Furyk finds his groove in time to salvage erratic season
ROCHESTER, New York
ROCHESTER, New York (Reuters) - Perhaps missing the cut at the last two majors may prove to be the perfect tonic for American veteran Jim Furyk.
Furyk has surprisingly struggled for much of this season but since missing the cut at the U.S. Open in June and last month's British Open, the 43-year-old has managed to rediscover his game in time for this week's PGA Championship.
He shot a two-under-par 67 on Oak Hill Country Club's East Course to sit in a three-way tie for second at the midway point of the year's final major, two strokes behind compatriot Jason Dufner (63).
Frustrated by early exits at the last two majors, Furyk went to work on his putting and arrived at Oak Hill with a rare bout of momentum after competing well in the Canadian Open and the WGC-Bridgestone Invitational.
"I have got some confidence built up from the last couple of weeks in the last two events, finishing in the top-10," Furyk, whose opening-round 65 was his lowest this year, told reporters.
"Although maybe I wasn't firing on all cylinders and maybe I wasn't striking the ball as good as I was yesterday, it gives me a lot of confidence."
Furyk was cruising along with birdies at the par-four first, 10th and 16th holes until surrendering a bogey at the 510-yard, par-four 17th, which is the longest par-four on the challenging East Course.
While Furyk managed to hit 11 of 14 fairways, he was kept in check because of a less-than-sharp iron game that limited him to hitting just 13 of 18 greens in regulation.
A 16-times winner on the PGA Tour, including the 2003 U.S. Open, Furyk knows not to over-think his approach going into the weekend pursuit of the Wanamaker Trophy that is sitting at the opening hole tee box for all players to see.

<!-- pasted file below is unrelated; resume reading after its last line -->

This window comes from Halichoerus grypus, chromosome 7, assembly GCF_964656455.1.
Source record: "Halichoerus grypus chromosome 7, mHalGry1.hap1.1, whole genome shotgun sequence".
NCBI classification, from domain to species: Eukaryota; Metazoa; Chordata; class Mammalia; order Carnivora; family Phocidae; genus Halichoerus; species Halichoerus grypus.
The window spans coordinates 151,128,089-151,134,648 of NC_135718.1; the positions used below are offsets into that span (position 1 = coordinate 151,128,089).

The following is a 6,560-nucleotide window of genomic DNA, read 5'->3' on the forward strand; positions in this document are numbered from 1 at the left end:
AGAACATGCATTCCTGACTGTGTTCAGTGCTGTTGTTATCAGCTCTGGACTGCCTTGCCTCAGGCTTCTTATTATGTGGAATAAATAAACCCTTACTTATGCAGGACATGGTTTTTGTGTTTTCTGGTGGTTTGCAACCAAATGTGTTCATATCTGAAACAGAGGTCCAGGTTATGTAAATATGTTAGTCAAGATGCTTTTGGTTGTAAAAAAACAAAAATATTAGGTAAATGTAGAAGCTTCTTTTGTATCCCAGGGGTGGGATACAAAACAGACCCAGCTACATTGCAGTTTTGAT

"I'm going to have the same game plan as I've had the first two days, really worrying about what I'm doing, my game," said Furyk. "I want to get a little better rhythm in the morning with my irons. They weren't as crisp today."
Furyk has not won on the PGA Tour since his stellar 2010 campaign when he triumphed three times, so getting himself into contention at a major has been a pleasant development.
But while his form at the previous two majors might prompt a desire to re-think his approach for the year's last shot at major glory, Furyk insists he has not strayed from his routine.
"Guys come in earlier because we don't see the course year-in and year-out like we do on Tour. So that also adds for a little bit of anxiety and getting anxious when the week starts," said Furyk.
"But I try to pretty much treat it the same, and it feels good to be in contention really in any event, but it's special when it's a major."
(Editing by Mark Lamport-Stokes)